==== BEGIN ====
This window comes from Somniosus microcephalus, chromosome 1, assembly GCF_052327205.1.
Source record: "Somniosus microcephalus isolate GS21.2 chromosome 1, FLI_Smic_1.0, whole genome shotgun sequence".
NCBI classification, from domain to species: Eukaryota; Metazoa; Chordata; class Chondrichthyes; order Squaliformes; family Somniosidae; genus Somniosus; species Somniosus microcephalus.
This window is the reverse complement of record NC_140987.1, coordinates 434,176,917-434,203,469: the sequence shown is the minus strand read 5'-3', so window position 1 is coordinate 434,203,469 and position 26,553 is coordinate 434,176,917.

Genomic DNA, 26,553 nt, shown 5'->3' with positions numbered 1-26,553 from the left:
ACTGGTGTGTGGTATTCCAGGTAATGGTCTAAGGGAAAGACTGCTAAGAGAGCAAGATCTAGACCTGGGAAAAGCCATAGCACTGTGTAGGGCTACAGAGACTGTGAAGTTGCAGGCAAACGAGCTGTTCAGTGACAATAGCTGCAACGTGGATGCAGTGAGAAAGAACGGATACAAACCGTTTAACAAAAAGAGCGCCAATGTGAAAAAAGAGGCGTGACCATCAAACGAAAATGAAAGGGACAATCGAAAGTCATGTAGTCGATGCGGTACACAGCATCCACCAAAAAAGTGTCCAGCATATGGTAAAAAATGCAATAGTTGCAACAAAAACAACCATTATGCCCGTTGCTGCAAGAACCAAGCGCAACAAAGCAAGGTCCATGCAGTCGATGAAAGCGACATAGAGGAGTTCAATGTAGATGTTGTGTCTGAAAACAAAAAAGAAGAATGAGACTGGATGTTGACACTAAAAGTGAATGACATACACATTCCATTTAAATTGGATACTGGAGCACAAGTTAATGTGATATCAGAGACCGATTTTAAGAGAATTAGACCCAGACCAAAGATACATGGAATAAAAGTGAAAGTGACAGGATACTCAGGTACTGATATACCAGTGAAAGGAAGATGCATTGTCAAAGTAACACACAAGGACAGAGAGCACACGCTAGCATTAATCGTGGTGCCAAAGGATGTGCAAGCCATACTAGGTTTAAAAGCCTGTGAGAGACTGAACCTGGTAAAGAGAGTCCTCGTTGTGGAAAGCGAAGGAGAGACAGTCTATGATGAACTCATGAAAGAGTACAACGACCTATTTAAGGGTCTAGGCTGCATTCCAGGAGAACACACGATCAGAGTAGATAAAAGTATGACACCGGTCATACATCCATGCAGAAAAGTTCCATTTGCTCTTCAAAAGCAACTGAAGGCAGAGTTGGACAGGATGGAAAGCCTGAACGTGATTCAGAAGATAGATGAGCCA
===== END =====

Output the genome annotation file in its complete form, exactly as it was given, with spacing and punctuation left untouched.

This window comes from Somniosus microcephalus, chromosome 1, assembly GCF_052327205.1.
Source record: "Somniosus microcephalus isolate GS21.2 chromosome 1, FLI_Smic_1.0, whole genome shotgun sequence".
NCBI classification, from domain to species: Eukaryota; Metazoa; Chordata; class Chondrichthyes; order Squaliformes; family Somniosidae; genus Somniosus; species Somniosus microcephalus.
This window is the reverse complement of record NC_140987.1, coordinates 434,176,917-434,203,469: the sequence shown is the minus strand read 5'-3', so window position 1 is coordinate 434,203,469 and position 26,553 is coordinate 434,176,917.

Genomic DNA, 26,553 nt, shown 5'->3' with positions numbered 1-26,553 from the left:
ACTGGTGTGTGGTATTCCAGGTAATGGTCTAAGGGAAAGACTGCTAAGAGAGCAAGATCTAGACCTGGGAAAAGCCATAGCACTGTGTAGGGCTACAGAGACTGTGAAGTTGCAGGCAAACGAGCTGTTCAGTGACAATAGCTGCAACGTGGATGCAGTGAGAAAGAACGGATACAAACCGTTTAACAAAAAGAGCGCCAATGTGAAAAAAGAGGCGTGACCATCAAACGAAAATGAAAGGGACAATCGAAAGTCATGTAGTCGATGCGGTACACAGCATCCACCAAAAAAGTGTCCAGCATATGGTAAAAAATGCAATAGTTGCAACAAAAACAACCATTATGCCCGTTGCTGCAAGAACCAAGCGCAACAAAGCAAGGTCCATGCAGTCGATGAAAGCGACATAGAGGAGTTCAATGTAGATGTTGTGTCTGAAAACAAAAAAGAAGAATGAGACTGGATGTTGACACTAAAAGTGAATGACATACACATTCCATTTAAATTGGATACTGGAGCACAAGTTAATGTGATATCAGAGACCGATTTTAAGAGAATTAGACCCAGACCAAAGATACATGGAATAAAAGTGAAAGTGACAGGATACTCAGGTACTGATATACCAGTGAAAGGAAGATGCATTGTCAAAGTAACACACAAGGACAGAGAGCACACGCTAGCATTAATCGTGGTGCCAAAGGATGTGCAAGCCATACTAGGTTTAAAAGCCTGTGAGAGACTGAACCTGGTAAAGAGAGTCCTCGTTGTGGAAAGCGAAGGAGAGACAGTCTATGATGAACTCATGAAAGAGTACAACGACCTATTTAAGGGTCTAGGCTGCATTCCAGGAGAACACACGATCAGAGTAGATAAAAGTATGACACCGGTCATACATCCATGCAGAAAAGTTCCATTTGCTCTTCAAAAGCAACTGAAGGCAGAGTTGGACAGGATGGAAAGCCTGAACGTGATTCAGAAGATAGATGAGCCA